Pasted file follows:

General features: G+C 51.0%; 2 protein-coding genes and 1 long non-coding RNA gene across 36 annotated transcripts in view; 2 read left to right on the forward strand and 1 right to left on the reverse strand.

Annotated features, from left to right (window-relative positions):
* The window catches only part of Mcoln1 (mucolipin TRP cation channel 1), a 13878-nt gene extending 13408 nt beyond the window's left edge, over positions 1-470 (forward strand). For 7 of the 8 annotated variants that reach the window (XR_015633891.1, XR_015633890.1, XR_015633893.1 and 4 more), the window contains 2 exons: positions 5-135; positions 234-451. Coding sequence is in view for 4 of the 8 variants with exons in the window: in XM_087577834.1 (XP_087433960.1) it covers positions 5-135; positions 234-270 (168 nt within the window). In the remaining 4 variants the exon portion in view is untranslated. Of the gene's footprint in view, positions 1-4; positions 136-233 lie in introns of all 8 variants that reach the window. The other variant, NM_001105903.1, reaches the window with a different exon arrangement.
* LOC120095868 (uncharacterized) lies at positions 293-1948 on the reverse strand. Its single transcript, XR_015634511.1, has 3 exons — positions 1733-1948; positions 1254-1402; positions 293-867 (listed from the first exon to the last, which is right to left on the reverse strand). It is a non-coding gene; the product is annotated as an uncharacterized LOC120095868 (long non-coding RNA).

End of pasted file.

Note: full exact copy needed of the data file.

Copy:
General features: G+C 51.0%; 2 protein-coding genes and 1 long non-coding RNA gene across 36 annotated transcripts in view; 2 read left to right on the forward strand and 1 right to left on the reverse strand.

Annotated features, from left to right (window-relative positions):
* The window catches only part of Mcoln1 (mucolipin TRP cation channel 1), a 13878-nt gene extending 13408 nt beyond the window's left edge, over positions 1-470 (forward strand). For 7 of the 8 annotated variants that reach the window (XR_015633891.1, XR_015633890.1, XR_015633893.1 and 4 more), the window contains 2 exons: positions 5-135; positions 234-451. Coding sequence is in view for 4 of the 8 variants with exons in the window: in XM_087577834.1 (XP_087433960.1) it covers positions 5-135; positions 234-270 (168 nt within the window). In the remaining 4 variants the exon portion in view is untranslated. Of the gene's footprint in view, positions 1-4; positions 136-233 lie in introns of all 8 variants that reach the window. The other variant, NM_001105903.1, reaches the window with a different exon arrangement.
* LOC120095868 (uncharacterized) lies at positions 293-1948 on the reverse strand. Its single transcript, XR_015634511.1, has 3 exons — positions 1733-1948; positions 1254-1402; positions 293-867 (listed from the first exon to the last, which is right to left on the reverse strand). It is a non-coding gene; the product is annotated as an uncharacterized LOC120095868 (long non-coding RNA).